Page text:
On Black People Watching the Golden Globes (Even Though We Shouldn’t)
I soldiered through yet another installment of the Golden Globes this Sunday. Three mundane hours of watching white people rub elbows, drink Moet, chuckle, and get awards will make you start questioning things. What were they all talking about between presenters? Why is Kevin Bacon’s daughter on stage? How do they expect these rich people in their priceless gowns to squeeze through these giant ornate tables? Oh, and where the heck are all the people of color?
Black folks had an amazing year with 42, The Butler, 12 Years A Slave, Black Nativity, The Best Man 2, and Mandela: Long Walk to Freedom. But, watching the droves and droves of white folks on stage at the Globes, you’d have no idea anyone of any other hue even lived within a 100 mile radius of Hollywood.
So, the only question remaining is: Why do we (black people) continue to watch the show at all?
Maybe we just like the pain of remembering how infrequently we are rewarded in proportion for our contributions and abilities. Maybe we just wanted to make sure we would have something to talk to people about at work the next day. Or, maybe we figured we’d see something new, innovative, exciting…yeah, probably not.
I honestly watch these awards shows because I feel I have a duty to my readers to do so. And, while live tweeting, I often find myself burdened by that duty.
Someone actually lightweight chastised me on social media for tweeting about the show I “claimed” I “care so little about.” They accused me of being inauthentic for watching it and complaining the entire time. I guess, by using some type of sideways logic, one could deduce that my watching the Golden Globes – and taking the time to tweet about it – means that I not only care but I care a lot. I have another theory about that.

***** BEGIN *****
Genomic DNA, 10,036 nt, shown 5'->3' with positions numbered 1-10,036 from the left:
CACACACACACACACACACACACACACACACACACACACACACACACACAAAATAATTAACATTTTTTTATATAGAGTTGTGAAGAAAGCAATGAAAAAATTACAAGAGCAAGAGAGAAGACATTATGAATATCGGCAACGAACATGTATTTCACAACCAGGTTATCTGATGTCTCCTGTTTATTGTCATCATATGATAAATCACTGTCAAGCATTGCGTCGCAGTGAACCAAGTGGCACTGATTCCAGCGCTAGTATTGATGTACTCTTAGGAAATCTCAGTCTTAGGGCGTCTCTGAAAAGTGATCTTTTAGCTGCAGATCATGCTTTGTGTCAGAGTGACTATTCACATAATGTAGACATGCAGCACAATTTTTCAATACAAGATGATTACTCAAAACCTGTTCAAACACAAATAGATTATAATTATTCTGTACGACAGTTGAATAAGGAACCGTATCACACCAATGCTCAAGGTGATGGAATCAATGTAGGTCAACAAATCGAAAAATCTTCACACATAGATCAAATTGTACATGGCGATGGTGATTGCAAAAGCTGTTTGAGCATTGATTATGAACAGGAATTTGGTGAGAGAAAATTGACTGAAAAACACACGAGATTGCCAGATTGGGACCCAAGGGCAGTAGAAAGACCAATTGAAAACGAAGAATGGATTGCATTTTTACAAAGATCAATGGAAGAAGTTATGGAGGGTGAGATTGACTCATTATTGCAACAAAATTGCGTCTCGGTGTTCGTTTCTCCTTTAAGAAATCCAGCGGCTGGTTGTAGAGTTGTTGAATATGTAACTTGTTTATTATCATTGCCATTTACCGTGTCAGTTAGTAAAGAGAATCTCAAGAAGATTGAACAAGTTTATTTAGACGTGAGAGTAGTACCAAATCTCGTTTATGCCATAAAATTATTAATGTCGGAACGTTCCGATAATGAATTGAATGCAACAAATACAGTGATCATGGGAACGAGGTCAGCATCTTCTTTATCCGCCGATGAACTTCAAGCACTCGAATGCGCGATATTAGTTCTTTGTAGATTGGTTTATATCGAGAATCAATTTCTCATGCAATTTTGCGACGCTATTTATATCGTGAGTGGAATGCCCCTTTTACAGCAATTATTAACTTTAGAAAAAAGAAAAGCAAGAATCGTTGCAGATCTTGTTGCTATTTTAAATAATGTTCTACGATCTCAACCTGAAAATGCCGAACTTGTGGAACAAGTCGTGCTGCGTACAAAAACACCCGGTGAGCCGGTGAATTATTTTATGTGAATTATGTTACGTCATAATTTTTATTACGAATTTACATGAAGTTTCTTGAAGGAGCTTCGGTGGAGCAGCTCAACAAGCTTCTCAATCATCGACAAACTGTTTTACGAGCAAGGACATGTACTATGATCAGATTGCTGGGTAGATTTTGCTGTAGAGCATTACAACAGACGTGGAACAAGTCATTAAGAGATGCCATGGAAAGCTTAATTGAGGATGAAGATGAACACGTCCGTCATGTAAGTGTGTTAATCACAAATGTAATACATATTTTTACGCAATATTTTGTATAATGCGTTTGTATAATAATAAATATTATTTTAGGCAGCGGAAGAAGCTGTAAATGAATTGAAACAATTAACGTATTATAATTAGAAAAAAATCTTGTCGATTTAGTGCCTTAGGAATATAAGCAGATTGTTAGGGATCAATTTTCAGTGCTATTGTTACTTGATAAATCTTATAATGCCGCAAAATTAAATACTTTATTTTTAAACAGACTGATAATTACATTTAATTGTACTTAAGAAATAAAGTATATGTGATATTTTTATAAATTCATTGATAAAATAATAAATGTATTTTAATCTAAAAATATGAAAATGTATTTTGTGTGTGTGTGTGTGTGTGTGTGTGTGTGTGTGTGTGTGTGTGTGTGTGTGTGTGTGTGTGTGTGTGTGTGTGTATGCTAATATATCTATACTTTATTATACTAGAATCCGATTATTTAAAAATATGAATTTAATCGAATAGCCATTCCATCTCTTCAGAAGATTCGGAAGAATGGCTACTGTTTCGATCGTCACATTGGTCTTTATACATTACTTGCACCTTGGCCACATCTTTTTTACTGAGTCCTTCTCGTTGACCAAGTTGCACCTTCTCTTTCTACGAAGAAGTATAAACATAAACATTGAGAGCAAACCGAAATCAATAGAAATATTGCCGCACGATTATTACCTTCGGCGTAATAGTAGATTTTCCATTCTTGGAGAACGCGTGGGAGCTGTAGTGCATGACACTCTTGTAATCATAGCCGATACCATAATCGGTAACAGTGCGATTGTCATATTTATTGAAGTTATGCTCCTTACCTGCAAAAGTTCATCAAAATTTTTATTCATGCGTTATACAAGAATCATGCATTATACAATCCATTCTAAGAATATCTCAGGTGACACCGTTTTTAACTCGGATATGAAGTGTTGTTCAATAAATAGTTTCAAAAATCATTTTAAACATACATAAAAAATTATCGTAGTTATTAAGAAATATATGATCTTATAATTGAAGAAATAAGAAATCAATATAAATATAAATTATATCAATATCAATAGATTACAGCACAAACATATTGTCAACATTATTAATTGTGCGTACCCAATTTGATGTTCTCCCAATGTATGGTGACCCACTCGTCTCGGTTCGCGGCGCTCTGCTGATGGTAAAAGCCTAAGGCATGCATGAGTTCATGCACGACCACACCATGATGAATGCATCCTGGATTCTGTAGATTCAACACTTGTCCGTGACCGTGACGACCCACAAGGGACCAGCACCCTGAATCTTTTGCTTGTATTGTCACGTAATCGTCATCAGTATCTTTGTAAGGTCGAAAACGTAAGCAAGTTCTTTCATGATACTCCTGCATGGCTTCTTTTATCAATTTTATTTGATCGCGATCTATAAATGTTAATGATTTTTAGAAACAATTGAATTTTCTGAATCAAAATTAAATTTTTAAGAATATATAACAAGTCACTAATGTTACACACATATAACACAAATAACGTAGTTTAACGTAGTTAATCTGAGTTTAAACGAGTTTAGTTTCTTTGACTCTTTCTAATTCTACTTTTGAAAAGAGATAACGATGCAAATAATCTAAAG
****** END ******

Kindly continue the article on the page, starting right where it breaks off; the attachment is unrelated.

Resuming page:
In this culture, I think nonwhites are required to sit through a lot of things they don’t necessarily enjoy or really care about because of its inherent American-ness. For the sake of being “normal,” we watch other “normal” people on TV. Is it really our faults that all these “normal” people also happen to be white? Since television, radio, print media, and web content is obsessed with the Golden Globes, we all become a bit invested. We may not care on a personal level (which is what I meant) but we care about how our media represents us. We each want to know that an industry we have no choice but to patronize takes our talented acting brothers and sisters seriously. To a certain extent, it is less about caring or being cared for and more about validation.
I watched the Golden Globes because I hoped that the same disservice often dealt to blacks in public spaces wouldn’t be upheld on such a grand stage. I wanted to see Chiwetel Ejiofor or Lupita Nyong’o or Don Cheadle or Idris Elba or Kerry Washington saunter up and give a “Thank You” speech. The only prominent black figure accepting an award on Sunday was Steve McQueen for Best Film. None of his cast won. But, he at least got recognized. So, yay…I guess.
Sunday’s Golden Globes were the epitome of why writer Olivia Cole is “not here for #WhiteGirlsRock.” The messages sent that night were not directed at a black audience. It was “For us by us” but for the quintessential girl next door.
They say that insanity is doing something over and over again and expecting a different result. So, I guess all of us non-mainstream folks are as crazy as it gets.
The Golden Globes likely aren’t changing any time soon. All that’s left to change is our perspective.
Did you watch the Golden Globes? How do you feel about the level of diversity?
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